I’m often asked what my favourite plant is. This is a difficult question to answer, as my response would be one plant one day, and then I’d change my mind completely the next. But, if I was allowed to choose two, then the answer is easy!
The first of these must-have plants is called Brunnera macrophylla ‘Jack Frost’. It’s a clump forming perennial that will bring joy in double doses each year. The first performance is when it produces a haze of the prettiest forget-me-not like flowers in the spring.
When its delicate flowers have faded, you merely remove the stems to the base, and the plant then revs up for its second stunning encore. By cutting these flower stems, you are giving the plant the signal for its delicately variegated basal leaves to develop into a neat rounded clump – it’s follow-on glory moment
And the best news of all is that this plant will also do very well in a shady part of the garden. It’s extremely well-behaved and will not exceed 45cm (18in) in height and won’t spread any more than 60cm (24in) – so it will fit nicely into any small garden. At the end of the year, the leaves die back, but I know that as soon as the days begin to lengthen that it will be back again in all of its glory.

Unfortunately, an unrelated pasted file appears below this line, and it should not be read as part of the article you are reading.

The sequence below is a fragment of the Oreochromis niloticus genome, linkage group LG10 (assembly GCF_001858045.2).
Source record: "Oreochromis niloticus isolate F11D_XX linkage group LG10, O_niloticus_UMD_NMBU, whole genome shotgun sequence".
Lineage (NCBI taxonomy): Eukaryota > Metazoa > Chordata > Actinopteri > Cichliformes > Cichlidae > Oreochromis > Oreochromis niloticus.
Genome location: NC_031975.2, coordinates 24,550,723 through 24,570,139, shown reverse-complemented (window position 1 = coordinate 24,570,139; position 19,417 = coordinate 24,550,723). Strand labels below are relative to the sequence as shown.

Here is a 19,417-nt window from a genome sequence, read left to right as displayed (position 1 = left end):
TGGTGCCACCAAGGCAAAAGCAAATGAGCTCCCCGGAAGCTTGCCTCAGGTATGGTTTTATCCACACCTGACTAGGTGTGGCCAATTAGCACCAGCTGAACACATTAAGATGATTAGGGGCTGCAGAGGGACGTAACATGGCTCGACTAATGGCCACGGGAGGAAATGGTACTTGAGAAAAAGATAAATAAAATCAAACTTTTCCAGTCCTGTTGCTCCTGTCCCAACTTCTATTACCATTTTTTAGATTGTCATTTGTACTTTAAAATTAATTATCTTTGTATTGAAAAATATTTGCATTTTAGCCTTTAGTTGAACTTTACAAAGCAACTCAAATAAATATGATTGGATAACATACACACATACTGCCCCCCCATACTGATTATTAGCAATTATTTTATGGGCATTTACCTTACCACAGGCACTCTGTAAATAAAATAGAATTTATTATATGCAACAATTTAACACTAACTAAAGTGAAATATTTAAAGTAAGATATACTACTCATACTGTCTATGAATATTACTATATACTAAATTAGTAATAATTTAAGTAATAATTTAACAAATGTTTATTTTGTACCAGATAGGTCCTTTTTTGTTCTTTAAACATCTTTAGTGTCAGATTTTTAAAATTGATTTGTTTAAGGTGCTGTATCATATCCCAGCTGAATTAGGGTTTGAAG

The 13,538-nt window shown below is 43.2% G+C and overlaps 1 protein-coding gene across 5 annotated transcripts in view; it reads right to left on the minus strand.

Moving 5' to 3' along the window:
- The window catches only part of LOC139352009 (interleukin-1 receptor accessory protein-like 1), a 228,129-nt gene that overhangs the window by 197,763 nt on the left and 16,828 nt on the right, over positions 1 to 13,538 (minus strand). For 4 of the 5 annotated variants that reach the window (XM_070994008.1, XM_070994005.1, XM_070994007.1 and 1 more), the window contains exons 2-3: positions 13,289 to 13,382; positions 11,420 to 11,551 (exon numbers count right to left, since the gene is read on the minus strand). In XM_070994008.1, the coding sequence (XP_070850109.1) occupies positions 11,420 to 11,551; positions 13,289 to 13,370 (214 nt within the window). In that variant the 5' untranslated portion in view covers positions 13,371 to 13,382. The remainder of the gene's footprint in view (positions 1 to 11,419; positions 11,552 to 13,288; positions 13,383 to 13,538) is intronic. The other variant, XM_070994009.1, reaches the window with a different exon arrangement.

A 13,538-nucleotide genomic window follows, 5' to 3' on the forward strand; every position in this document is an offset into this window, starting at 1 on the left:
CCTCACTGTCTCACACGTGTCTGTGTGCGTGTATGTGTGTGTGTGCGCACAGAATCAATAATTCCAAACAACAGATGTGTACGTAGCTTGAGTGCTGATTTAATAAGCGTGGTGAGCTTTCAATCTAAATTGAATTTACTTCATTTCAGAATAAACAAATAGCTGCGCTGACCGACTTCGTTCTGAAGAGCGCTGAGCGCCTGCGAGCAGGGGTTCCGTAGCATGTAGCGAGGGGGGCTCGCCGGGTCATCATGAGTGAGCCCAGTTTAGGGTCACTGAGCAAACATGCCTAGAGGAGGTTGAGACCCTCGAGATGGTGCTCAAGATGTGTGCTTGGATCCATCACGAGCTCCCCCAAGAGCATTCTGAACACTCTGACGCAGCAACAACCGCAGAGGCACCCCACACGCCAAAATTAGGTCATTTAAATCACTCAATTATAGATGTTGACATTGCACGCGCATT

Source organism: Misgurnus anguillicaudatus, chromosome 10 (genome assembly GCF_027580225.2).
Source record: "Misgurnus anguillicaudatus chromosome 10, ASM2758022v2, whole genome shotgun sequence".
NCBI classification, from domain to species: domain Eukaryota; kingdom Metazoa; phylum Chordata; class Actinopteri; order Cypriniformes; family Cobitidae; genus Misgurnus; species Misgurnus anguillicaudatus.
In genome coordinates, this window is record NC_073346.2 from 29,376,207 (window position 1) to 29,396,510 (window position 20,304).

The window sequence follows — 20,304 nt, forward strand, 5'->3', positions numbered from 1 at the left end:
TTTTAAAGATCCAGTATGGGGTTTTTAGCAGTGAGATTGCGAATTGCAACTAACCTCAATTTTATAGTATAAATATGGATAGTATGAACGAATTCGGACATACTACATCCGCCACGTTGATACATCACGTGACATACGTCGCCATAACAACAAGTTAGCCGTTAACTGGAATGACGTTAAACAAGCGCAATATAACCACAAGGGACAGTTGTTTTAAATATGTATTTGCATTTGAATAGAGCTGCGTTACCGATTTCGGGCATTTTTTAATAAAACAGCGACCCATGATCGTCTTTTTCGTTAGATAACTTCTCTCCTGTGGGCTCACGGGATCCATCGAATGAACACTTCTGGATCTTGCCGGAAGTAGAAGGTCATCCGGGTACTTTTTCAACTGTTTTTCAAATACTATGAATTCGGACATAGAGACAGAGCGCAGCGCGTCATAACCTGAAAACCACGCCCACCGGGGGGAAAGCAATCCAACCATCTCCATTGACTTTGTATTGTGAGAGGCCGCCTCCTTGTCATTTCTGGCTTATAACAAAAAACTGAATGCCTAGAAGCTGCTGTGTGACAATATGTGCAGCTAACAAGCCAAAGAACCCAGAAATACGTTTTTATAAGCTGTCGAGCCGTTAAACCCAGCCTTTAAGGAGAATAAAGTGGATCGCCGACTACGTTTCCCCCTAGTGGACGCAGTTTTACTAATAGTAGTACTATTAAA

By sheer coincidence, the second of my must-have plants also has a blue flower, but this one doesn’t do its stuff until later in the year.
Ceratostigma wilmottianum is a small shrub, that will not grow higher than 1m (39in). I love this plant for the intense blue flowers that normally appear in late summer and early autumn. I say ‘normally’ as the weather has been so strange this year that all of my garden plants have started flowering far too early! But, just before it drops its leaves for the winter, the foliage turns red – another bonus.
This plant does extremely well in full sun, and it’s such a welcome sight after the summer perennials have gone past their best. I tend to leave the plant untouched until the following year before even thinking about doing any light pruning as I consider that its spikey seed heads are a feature worth keeping during winter.
Include either or both of these plants in your garden, and you’ll agree that I’m right!